Jeremy Waldron (NYU): Citizenship and Dignity; and Is Dignity the Foundation of Human Rights? John Tasioulas (UCL): Justice, Equality, and Rights. Mauro Bussani (Trieste) and Ugo Mattei (UC-Hastings): Democracy and the Western Legal Tradition. Martha Albertson Fineman (Emory): Beyond Identities: The Limits of an Antidiscrimination Approach to Equality. Thom Brooks (Durham): The Capabilities Approach and Political Liberalism. Loren King (Wilfrid Laurier): Seeing Like a Theorist. Fabio Macioce (LUMSA): Self-Determination and Social Order. Evan Fox-Decent (McGill): Unseating Unilateralism. From Public Reason, a special issue on “Global Justice: Norms and Limits”. Martin Jay gives three George L. Mosse Lectures at the Hebrew University of Jerusalem, titled "After the Eclipse: The Light of Reason in Late Critical Theory". Seyla Benhabib, Eugene Meyer Professor of Political Science and Philosophy at Yale University, presents her lecture, entitled “Transnational Legal Spheres and the Construction(s) of ‘Cultural’ Difference”. Duncan Money reviews Empire and Modern Political Thought, ed. Sankar Muthu. Sevgi Dogan on the problem of the individual in the modern state.
Michael Murphy (Royal Holloway): The Concept of Cosmopolitan Democracy. From The Independent Review, Robert Higgs on truth and freedom in economic analysis and economic policy making. Juliette Galonnier reviews Melancholia of Freedom: Social Life in an Indian Township in South Africa by Thomas Blom. All good print magazines go to digital heaven — or do they? Don't engage Kim Jong Un — bankrupt him: Joshua Stanton and Sung-Yoon Lee on why it's time to play hardball with North Korea's new leader. With its purchase of Current TV, Al Jazeera has wide access to the American market for the first time — but will audiences come? Dean Starkman on The Wall Street Journal memo on doubling down on scoops. The Women's Review of Books celebrates its 30th anniversary. Sapient apes ascendant: Timothy McGettigan on the costs and benefits of human agency. John Gray reviews The Devil in History: Communism, Fascism, and Some Lessons of the Twentieth Century by Vladimir Tismaneanu. Queen Beatrix has announces that she will abdicate on 30 April 2013 in favor of her oldest son, the Prince of Orange, Prince Willem-Alexander.
Yury Zaretskiy (HSE): The Russian State and its Universities: A History of the Present. From the Journal of Power Institutions in Post-Soviet Societies, a special issue on police brutality and police reform in Russia and the CIS. Putin v. Pussy Riot: The trial of a punk band highlights the social troubles of post-Soviet Russia. How much influence does Father Tikhon Shevkunov have over the Russian president? Charles Clover investigates. John M. Handley reviews The Strongman: Vladimir Putin and the Struggle for Russia by Angus Roxburgh. Masked gunmen raid the offices of a Siberian indigenous organization in Buryatia in Russia, kidnapping two men and taking them to undisclosed locations. Russia and the West: Alessandro Vitale on the myth of Russian cultural homogeneity and the “Siberian Paradox”. Michela A.G. Iazzarino on a survival dictionary for Siberia, the biggest and coldest place in the world (in 8 parts). Tower Records: Andrew Biliter on the Moscow that never was. Yelena Akhtiorskaya reviews Former People: The Final Days of the Russian Aristocracy by Douglas Smith. Joerg Baten reviews The Standard of Living and Revolutions in Russia, 1700–1917 by Boris Mironov.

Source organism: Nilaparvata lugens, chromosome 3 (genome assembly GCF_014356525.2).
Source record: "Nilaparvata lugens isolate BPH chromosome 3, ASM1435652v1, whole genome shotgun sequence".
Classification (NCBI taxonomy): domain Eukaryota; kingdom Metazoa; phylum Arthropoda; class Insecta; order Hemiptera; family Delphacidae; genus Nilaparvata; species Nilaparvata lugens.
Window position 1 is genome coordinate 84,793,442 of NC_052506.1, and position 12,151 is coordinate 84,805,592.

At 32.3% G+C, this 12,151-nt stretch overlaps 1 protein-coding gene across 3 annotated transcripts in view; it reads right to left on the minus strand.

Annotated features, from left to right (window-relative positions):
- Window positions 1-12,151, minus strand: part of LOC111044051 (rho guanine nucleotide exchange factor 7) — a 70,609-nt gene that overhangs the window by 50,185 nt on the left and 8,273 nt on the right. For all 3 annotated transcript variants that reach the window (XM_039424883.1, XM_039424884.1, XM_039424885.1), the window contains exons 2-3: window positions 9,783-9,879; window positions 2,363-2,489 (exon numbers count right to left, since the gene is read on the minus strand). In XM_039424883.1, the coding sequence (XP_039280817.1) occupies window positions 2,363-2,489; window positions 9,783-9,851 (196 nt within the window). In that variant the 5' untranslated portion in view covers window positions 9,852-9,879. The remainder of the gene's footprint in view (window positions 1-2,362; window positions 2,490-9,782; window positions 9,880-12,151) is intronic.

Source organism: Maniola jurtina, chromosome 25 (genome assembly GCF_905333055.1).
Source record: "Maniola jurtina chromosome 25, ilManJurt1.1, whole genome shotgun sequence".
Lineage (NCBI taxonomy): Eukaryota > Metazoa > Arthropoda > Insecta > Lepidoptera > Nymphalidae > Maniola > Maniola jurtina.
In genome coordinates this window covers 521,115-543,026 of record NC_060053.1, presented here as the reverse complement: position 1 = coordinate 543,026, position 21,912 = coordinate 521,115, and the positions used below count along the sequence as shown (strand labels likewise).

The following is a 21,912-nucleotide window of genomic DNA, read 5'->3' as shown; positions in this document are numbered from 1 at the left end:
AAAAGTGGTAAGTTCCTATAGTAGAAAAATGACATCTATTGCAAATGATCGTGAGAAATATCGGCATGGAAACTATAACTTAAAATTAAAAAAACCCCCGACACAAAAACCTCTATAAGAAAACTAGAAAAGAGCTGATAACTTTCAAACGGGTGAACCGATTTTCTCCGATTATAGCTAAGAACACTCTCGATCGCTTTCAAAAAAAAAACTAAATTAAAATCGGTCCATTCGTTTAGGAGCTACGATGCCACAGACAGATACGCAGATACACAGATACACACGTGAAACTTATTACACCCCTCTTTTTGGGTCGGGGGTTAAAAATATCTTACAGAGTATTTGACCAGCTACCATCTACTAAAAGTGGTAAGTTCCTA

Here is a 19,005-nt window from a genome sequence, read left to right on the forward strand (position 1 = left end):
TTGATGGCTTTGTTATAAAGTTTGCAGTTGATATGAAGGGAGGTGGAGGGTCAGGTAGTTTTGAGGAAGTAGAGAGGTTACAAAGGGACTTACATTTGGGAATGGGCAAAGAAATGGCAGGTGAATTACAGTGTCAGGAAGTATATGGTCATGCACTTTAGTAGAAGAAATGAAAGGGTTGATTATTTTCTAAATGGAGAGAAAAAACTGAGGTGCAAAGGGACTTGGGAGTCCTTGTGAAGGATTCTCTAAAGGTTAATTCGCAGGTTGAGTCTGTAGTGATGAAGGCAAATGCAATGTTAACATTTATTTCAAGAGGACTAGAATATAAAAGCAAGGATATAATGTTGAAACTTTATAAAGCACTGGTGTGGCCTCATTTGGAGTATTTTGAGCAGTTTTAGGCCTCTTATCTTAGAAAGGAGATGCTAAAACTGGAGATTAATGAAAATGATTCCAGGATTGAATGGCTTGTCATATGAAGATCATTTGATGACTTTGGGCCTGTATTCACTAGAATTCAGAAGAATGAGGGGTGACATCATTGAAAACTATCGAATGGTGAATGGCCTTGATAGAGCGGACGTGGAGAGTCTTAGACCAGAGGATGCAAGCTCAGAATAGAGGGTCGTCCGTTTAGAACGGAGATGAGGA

Rebecca Gould (Yale-NUS): Open-Sourcing the Global Academy: Aaron Swartz’s Legacy. Brendan Sheehan (Leeds Metropolitan): The Political Economy of John Maynard Keynes: A Beginner’s Guide. From Ryerson Review of Journalism, what drives a little-known investigative journalist from Ottawa to expose a massive cheating scandal at the heart of worldwide pro soccer? Ignacio Estefanell wonders. Joe Laking reviews Gender and Cosmopolitanism in Europe: A Feminist Perspective by Ulrike M Vieten. “Muslims Need Not Apply": Elizabeth Shakman Hurd argues that a recent religious discrimination lawsuit against the U.S. Commission on International Religious Freedom shows why the commission should be disbanded. From Plus, is the universe simple or complex? Faye Kilburn investigates (and part 2). This Government on Wheels brings city services to the people: City Hall to Go is a mobile office that travels around Boston, letting citizens interact with their government without having to trek to City Hall. Is art inevitably tainted by politics? Norman Berdichevsky wonders. Dan Smith introduces a new edition of The State of the World Atlas.
From Rosa Luxemburg Stiftung, mapping the Left: Ethan Young on progressive politics in the United States. Paul Reynolds reviews Taking It Big: C. Wright Mills and the Making of Political Intellectuals by Stanley Aronowitz. The next Left: Jake Blumgart interviews Bhaskar Sunkara. This dossier takes its cue from one of the Occupy movement’s bedrock slogans, “This Is What Democracy Looks Like”. From Mother Jones, Andy Kroll reveals the massive new liberal plan to remake American politics: A month after President Obama won reelection, America's most powerful liberal groups met to plan their next moves. Hendrik Hertzberg on Obama and liberalism’s return. The Conservative Left: Obama is trying to seize conservatism from Republicans — should they become the new reformers? Attorney General Eric Schneiderman has taken on the role of liberal gatekeeper — trying to goad Barack Obama and Andrew Cuomo away from the Democratic center. How gun culture won over liberals: The new “gun nuts” — media elites, locavores, and hipster hunters. Michael Lind on liberalism’s unfinished agenda. Why I am a liberal: Rick Perlstein on how it is liberals who have been at the forefront of struggles for freedom and liberty. Kevin Carson on why he doesn't much like liberals.